Iran was seriously mooted as the next frontline and even now experiences tremendous diplomatic pressure from Washington. But it’s difficult for the United States to promote the Shia state as the next front in the War on Terror, however much Israel or its lobby in the United States may favor this path. Iran doesn’t pose an immediate threat, nor would it afford a quick and easy military campaign. Rather, war with Iran would almost certainly lead to a severe disruption of global energy supplies and the world economy.
Pakistan, in comparison, is an irresistible target. The United States claims to have evidence that the government supports jihadis that wage war against the United States and NATO in Afghanistan. Even a limited, covert war, directed at militants, not the Pakistan Army, is arguably the easiest sell the United States has ever had to make since the 1990 war with Iraq. The only factor preventing all-out conflict is Pakistan's nuclear arsenal.
U.S. raids and missile strikes may be an attempt to see how far it can go with Pakistan. After Pervez Musharraf stepped down as president, the United States felt uninhibited by the concern that its Pakistan interventions were impairing a staunch ally. There have been as many missile strikes this year as in the previous seven.
Pakistan has engaged in loud rhetoric decrying the attacks and asserted it won’t tolerate intrusions into its territory. Strong public criticism was inevitable to placate a population deeply resentful of the U.S. presence in the region. Both civilian and military leaders have to guard against forces, such as rival politicians or upstart officers, using the crisis to leverage power.
Even internationally, if Pakistan hadn’t condemned the U.S. attacks, it would have tacitly acknowledged that it can’t address the militant problem on its own. That would be an open invitation to more interference from foreign armies and, potentially down the road, international isolation as a failed state.
Pakistan, as it currently exists, relies on U.S. patronage for its survival. There’s very little it can do if the United States decides to step up its military presence in Pakistan. According to the State Department, the United States has given Pakistan $2.4 billion in "security assistance" and $3.4 billion in economic assistance over the past seven years. Pakistan has obtained a raft of loans and credits from international financial institutions like the World Bank and the Asian Development Bank since its rehabilitation by the United States after September 11.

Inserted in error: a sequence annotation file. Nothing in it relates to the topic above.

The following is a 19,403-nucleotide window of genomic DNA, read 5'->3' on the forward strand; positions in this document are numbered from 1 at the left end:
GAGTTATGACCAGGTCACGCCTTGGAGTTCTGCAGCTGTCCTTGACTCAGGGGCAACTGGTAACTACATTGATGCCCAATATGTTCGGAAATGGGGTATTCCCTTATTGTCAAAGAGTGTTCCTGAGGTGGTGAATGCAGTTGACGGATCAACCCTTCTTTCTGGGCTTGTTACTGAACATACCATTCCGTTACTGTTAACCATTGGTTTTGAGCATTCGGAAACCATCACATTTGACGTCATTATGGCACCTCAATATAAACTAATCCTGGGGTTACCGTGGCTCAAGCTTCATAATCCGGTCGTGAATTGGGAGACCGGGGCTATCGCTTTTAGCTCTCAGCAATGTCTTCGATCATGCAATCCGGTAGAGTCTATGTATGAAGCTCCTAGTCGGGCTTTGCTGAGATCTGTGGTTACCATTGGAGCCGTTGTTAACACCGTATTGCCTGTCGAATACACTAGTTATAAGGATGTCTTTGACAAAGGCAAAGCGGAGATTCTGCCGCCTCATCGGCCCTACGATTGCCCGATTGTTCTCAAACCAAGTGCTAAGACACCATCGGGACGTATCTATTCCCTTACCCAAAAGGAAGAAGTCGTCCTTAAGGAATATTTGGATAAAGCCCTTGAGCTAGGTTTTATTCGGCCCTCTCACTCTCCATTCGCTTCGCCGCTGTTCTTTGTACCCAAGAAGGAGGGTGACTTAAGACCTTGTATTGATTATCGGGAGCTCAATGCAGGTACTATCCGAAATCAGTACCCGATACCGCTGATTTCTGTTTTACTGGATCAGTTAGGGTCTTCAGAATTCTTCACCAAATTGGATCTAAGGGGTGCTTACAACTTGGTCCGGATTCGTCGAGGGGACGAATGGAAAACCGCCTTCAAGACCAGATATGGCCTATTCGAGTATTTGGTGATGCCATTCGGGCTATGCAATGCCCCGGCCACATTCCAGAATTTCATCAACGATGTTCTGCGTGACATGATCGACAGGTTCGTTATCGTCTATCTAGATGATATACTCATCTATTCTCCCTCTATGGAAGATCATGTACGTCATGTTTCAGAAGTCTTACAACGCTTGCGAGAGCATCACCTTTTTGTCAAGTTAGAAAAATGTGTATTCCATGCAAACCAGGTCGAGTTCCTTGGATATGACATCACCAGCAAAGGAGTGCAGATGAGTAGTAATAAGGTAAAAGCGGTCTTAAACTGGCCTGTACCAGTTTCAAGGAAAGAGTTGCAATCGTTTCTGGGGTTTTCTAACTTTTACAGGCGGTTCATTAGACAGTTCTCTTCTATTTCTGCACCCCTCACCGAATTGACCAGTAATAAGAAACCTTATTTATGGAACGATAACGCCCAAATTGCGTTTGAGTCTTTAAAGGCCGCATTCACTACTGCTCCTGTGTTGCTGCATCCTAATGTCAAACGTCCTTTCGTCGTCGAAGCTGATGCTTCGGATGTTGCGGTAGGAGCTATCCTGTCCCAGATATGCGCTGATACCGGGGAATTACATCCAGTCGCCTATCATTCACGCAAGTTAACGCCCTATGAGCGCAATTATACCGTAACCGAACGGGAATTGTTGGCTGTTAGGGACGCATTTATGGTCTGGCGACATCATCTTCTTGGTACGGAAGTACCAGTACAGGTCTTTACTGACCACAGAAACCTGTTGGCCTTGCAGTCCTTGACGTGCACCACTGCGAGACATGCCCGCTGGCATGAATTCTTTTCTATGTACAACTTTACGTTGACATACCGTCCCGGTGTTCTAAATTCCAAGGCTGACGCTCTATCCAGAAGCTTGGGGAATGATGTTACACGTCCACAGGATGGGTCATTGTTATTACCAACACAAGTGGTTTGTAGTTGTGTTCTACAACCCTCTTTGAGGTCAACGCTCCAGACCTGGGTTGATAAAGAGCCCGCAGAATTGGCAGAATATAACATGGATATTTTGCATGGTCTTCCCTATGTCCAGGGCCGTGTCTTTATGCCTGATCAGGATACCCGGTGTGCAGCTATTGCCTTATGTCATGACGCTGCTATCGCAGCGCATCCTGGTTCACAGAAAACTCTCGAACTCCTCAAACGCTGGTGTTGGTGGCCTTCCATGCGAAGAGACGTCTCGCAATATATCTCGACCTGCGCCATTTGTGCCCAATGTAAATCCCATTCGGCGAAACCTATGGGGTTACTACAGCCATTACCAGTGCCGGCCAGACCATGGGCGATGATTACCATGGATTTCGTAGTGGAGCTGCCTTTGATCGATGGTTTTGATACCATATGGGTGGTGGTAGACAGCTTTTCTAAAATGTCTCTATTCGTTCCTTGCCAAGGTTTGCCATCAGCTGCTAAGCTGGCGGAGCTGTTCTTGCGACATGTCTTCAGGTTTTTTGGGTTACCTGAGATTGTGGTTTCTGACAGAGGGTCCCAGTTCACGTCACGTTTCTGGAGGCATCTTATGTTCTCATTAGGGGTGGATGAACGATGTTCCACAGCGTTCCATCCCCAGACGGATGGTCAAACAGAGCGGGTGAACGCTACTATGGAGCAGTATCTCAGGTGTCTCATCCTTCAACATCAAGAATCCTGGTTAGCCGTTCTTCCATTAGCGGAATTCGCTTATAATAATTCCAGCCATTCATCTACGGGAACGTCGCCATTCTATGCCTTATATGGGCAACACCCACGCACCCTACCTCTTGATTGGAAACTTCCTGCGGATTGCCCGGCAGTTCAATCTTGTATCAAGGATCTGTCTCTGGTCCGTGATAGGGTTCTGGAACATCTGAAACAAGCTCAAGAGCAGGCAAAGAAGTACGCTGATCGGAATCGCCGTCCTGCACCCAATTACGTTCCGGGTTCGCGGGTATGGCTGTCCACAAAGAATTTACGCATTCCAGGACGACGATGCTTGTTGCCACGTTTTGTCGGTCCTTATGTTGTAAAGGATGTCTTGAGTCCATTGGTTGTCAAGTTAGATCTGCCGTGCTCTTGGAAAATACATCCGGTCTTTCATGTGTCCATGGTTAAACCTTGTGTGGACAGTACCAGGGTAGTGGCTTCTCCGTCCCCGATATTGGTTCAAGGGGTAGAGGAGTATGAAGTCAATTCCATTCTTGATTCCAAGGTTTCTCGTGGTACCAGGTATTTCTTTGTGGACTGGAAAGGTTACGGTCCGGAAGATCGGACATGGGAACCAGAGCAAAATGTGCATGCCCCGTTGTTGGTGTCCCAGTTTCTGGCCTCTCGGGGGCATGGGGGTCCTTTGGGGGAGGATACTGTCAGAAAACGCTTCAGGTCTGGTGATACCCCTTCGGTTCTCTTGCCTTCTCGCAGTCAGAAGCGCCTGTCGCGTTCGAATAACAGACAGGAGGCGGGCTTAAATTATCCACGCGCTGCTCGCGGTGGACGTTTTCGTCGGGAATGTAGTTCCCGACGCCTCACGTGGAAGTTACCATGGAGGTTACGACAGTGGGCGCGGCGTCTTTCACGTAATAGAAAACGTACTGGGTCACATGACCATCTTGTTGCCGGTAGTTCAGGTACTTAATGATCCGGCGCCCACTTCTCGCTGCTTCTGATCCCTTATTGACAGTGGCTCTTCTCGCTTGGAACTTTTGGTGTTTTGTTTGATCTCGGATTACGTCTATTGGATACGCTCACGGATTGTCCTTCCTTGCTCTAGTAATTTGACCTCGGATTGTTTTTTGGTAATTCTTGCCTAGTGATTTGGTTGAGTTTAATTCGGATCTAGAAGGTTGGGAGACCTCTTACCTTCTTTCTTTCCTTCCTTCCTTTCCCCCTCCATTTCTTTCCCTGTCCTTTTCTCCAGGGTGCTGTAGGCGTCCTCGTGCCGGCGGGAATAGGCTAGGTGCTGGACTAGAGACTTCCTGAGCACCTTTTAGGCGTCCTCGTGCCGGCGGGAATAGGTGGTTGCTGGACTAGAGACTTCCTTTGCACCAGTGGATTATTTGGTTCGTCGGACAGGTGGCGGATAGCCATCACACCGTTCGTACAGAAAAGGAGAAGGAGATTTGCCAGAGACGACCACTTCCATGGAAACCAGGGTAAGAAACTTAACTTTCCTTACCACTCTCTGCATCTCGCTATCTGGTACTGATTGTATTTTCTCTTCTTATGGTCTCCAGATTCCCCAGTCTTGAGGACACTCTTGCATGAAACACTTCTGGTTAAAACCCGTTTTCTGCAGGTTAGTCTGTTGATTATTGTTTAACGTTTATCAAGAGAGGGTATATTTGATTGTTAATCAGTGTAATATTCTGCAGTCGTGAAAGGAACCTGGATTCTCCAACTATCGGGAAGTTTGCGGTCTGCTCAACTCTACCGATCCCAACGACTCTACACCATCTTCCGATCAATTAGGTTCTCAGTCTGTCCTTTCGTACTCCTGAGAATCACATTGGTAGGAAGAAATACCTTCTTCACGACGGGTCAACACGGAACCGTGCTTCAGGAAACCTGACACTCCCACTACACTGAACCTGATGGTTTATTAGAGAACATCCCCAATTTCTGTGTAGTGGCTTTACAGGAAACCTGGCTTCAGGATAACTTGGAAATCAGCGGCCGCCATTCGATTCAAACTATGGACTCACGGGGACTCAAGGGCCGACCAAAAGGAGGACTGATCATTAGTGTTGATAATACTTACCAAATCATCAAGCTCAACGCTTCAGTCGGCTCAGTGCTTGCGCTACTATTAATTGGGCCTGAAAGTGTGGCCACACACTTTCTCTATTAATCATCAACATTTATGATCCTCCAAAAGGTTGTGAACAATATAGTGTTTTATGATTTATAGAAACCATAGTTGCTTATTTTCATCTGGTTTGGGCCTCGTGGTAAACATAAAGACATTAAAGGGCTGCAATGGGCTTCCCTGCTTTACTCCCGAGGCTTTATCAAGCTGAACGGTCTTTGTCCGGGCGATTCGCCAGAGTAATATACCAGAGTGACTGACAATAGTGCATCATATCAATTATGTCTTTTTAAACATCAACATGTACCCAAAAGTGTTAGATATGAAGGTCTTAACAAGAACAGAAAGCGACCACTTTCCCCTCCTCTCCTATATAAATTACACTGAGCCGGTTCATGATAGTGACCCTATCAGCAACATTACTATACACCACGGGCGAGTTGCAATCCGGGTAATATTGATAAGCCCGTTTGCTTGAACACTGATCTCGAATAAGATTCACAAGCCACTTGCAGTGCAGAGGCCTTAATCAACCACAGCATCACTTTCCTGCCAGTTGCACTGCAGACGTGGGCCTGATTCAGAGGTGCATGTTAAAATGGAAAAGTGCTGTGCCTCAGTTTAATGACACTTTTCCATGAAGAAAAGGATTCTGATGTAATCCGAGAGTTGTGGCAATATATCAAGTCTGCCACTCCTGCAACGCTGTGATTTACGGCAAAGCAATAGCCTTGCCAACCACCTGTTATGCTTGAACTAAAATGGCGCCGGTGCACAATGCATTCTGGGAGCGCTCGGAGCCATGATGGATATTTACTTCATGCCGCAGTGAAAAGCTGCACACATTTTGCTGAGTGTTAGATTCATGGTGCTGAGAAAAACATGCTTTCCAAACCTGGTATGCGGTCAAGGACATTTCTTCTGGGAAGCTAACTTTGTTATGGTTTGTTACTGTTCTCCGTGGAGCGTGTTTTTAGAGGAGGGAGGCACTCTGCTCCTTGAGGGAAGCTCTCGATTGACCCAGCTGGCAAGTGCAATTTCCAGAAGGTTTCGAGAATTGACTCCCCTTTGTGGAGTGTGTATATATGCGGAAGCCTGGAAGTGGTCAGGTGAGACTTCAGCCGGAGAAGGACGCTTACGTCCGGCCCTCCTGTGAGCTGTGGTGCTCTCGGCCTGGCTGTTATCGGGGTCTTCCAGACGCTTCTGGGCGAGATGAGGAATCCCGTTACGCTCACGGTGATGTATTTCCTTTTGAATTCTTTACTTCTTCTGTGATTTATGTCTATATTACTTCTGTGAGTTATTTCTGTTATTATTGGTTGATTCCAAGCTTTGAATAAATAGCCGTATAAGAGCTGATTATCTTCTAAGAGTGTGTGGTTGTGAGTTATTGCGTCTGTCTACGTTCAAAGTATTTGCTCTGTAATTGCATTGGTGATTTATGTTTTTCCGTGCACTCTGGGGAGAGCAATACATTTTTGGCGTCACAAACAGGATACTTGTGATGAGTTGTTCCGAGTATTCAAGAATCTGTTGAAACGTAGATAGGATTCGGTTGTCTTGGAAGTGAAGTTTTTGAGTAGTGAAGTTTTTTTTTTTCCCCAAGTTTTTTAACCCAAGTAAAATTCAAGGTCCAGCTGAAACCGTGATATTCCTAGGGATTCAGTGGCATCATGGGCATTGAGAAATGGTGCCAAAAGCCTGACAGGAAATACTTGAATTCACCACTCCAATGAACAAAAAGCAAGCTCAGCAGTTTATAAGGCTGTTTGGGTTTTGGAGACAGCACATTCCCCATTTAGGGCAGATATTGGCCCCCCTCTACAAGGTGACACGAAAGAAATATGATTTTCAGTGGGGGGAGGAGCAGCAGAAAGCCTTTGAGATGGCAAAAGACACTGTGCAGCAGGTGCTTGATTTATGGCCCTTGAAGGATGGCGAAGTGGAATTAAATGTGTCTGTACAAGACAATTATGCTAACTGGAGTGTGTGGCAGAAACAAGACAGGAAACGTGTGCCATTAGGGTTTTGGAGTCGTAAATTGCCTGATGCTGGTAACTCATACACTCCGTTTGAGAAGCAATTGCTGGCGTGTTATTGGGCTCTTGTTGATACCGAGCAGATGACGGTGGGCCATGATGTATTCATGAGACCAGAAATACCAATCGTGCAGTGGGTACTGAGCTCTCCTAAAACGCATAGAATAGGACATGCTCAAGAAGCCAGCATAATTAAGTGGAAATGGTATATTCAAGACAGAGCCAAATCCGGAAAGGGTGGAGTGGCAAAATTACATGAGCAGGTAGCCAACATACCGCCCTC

Despite the cold-headed realism, there’s a real danger that future confrontations between Pakistan and U.S. troops could escalate into outright hostilities. The Pakistani army’s rank-and-file is deeply uneasy about military operations that have killed several thousand fellow citizens and Muslims at the behest of Washington, not Islamabad. Pakistan border posts may welcome any future U.S. intrusion into Pakistan as an opportunity to assert their country's independence.
U.S. and NATO commanders in Afghanistan also resent what they see as Pakistan's unwillingness to stop militants from attacking their troops from hideouts in Pakistan. U.S. Marine Gen. James E. Cartwright recently told Congress that 30-40% of the attacks in Afghanistan come from Pakistan, an increasing proportion. American commanders may not need much persuasion to fire on Pakistani forces if they are seen to be getting in the way of militant targets. Even a standoff could accidentally escalate into all-out hostilities.
If substantial casualties ensue, Islamabad and Washington might be hard-pressed to soothe popular calls for revenge.